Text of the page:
Hockey World Cup: Comeback kings Germany halt Belgian juggernaut
Trailing 0-2, Germany rallied to take the lead in a thrilling game before defeating the holders in sudden death after the final went into the shootout
A minute away from the half-time hooter, Belgium, Olympic champions and the undisputed kings of world hockey, were well on their way to defending their World Cup title, having won here at the Kalinga Stadium a little over four years ago.
With a 2-0 lead, most teams would consider the job done in a high-pressure World Cup final. But not against Germany. Both England and Australia will vouch for that.
In the quarter-finals against England and semi-finals against Australia, Germany overturned a two-goal deficit in the last two minutes to win and enter the summit clash. The final was no different as Germany rallied from a two-goal deficit again to halt the Belgian juggernaut – they have reached the final of the last two Olympics as well as World Cups – and win their third title, after victories in 2002 and 2006.
In the end, comeback kings and steely Germany won 3-3 (5-4) in sudden death after the regulation time and penalty shootout could not decide the victor. Player-of-the-Match and tournament Niklas Wellen (28th minute), drag-flick ace Gonzalo Peillat (40th) and Mats Grambusch (47th) scored for the winners while Florent van Aubel (9th), Tanguy Cosyns (10th) and Tom Boon (58th) scored for Belgium.
In a repeat of the group phase game which ended in a 2-2 draw, nothing separated the European neighbours even after the penalty shootout (3-3), pushing the contest into sudden death. Belgium’s Cosyns missed his attempt which saw the German players rush to goalkeeper Jean-Paul Danneberg to celebrate an unlikely victory, having last won a major (Olympics, World Cup) at the 2012 London Olympics.
The Grambusch-led Germany have thrived under pressure from the start. Despite not finishing at the top in the group phase, they fought back through the crossovers and were all but out in the last eight and semi-finals. But their never-say-die attitude saw them snatch victory from the jaws of defeat. Sunday was no different.
After a couple of initial attacks when Germany also earned two successive penalty corners (PC), it was Belgium who struck, Florent van Aubel putting them ahead in the ninth minute. The holders barely waited another minute before Cosyns made it 2-0. Gauthier Boccard almost made it 3-0, but his drag-flick was saved by Alexander Stadler in the goal.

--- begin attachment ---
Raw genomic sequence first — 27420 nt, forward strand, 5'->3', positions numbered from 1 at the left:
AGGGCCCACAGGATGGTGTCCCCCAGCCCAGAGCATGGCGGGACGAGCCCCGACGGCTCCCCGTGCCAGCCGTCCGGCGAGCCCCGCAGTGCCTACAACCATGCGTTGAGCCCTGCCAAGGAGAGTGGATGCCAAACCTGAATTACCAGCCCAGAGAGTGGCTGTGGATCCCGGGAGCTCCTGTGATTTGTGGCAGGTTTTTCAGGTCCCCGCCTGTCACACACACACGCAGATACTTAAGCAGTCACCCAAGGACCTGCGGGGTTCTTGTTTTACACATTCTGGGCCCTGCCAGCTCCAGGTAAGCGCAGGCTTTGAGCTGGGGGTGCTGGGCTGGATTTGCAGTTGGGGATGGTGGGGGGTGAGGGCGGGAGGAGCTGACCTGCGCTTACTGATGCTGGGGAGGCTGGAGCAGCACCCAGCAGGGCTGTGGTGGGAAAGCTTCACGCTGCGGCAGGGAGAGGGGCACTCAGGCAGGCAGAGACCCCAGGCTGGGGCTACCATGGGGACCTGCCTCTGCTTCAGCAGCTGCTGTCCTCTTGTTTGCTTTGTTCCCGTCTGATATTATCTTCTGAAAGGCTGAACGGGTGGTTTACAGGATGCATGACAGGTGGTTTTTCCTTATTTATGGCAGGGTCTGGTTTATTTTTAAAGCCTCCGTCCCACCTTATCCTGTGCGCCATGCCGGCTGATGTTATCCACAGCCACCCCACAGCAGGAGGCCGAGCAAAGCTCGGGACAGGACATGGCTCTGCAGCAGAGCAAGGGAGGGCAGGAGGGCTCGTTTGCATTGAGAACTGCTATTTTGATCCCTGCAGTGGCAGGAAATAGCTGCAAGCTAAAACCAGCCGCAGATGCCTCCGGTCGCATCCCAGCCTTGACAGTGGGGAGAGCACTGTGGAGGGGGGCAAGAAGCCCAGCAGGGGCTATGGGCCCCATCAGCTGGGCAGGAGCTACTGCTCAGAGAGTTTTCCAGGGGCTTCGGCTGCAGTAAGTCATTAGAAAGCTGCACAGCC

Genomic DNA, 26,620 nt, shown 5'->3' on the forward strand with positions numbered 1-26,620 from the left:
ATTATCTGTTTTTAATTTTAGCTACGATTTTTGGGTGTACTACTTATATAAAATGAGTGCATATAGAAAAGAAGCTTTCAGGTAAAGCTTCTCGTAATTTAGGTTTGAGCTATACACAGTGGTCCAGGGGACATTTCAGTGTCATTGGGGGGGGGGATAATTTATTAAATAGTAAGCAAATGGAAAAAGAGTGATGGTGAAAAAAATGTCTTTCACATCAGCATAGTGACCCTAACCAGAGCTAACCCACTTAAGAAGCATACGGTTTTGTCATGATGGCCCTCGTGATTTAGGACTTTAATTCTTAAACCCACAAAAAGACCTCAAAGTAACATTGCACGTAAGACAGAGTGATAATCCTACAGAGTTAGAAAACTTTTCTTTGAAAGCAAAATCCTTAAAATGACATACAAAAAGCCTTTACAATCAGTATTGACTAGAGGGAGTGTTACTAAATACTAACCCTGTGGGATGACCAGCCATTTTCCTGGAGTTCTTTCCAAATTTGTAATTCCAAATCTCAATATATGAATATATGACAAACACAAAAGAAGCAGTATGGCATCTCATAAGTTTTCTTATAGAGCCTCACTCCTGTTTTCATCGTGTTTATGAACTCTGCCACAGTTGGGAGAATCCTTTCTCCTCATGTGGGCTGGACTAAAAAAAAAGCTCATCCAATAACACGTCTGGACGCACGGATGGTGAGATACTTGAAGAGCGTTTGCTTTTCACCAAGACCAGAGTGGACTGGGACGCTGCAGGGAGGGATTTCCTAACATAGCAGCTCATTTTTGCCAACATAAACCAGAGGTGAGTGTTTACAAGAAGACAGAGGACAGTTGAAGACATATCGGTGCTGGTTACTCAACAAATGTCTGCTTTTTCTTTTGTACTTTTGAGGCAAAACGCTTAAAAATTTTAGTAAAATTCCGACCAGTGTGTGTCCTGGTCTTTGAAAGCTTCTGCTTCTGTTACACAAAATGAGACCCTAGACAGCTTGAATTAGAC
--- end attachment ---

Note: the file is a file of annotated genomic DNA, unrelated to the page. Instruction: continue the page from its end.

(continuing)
Germany got a golden opportunity in the 18th minute when they were awarded a penalty stroke after Victor Wegnez blocked a ball with his body. But Tom Grambusch’s scoop to the top left was blocked with the stick by the experienced Vincent Vanasch, who was named Goalkeeper-of-the-Tournament.
Despite the miss and trailing 0-2, Germany never panicked. They slowly built their attacks. They earned a couple of PC chances but wasted them. They increased their attacks, noticing that the Belgians were getting a bit complacent as the half-time hooter approached. Off their fifth PC, Wellen converted to make it 1-2.
Germany got another opportunity nine minutes into the second half when Nicolas de Kerpel got a green card. With Belgium down to 10 men for two minutes, Germany capitalised as drag-flick great Peillat converted to level the contest.
Two minutes into the final quarter, Grambusch made a brilliant run into the striking circle and pushed the ball between Vanasch’s legs from an acute angle, giving Germany the lead for the first time.
The rollercoaster nature of the final continued as Tom Boon converted Belgium’s final PC opportunity with less than two minutes left to make it 3-3 and force the shootout. While Belgium continued with Vanasch, Germany changed their keeper from Stadler to Jean-Paul Danneberg in the shootout.
“We decided when we reached Bhubaneswar that Danneberg would be our keeper during shootouts as he is bigger than me,” said Stadler. Germany also became world No 1 with the triumph.
Netherlands beat Australia 3-1 to clinch the bronze medal. Australia took the lead through Jeremy Haywards (13th min), but the Dutch rallied through Jip Janssen (33rd) and skipper Thierry Brinkman (35th, 40th).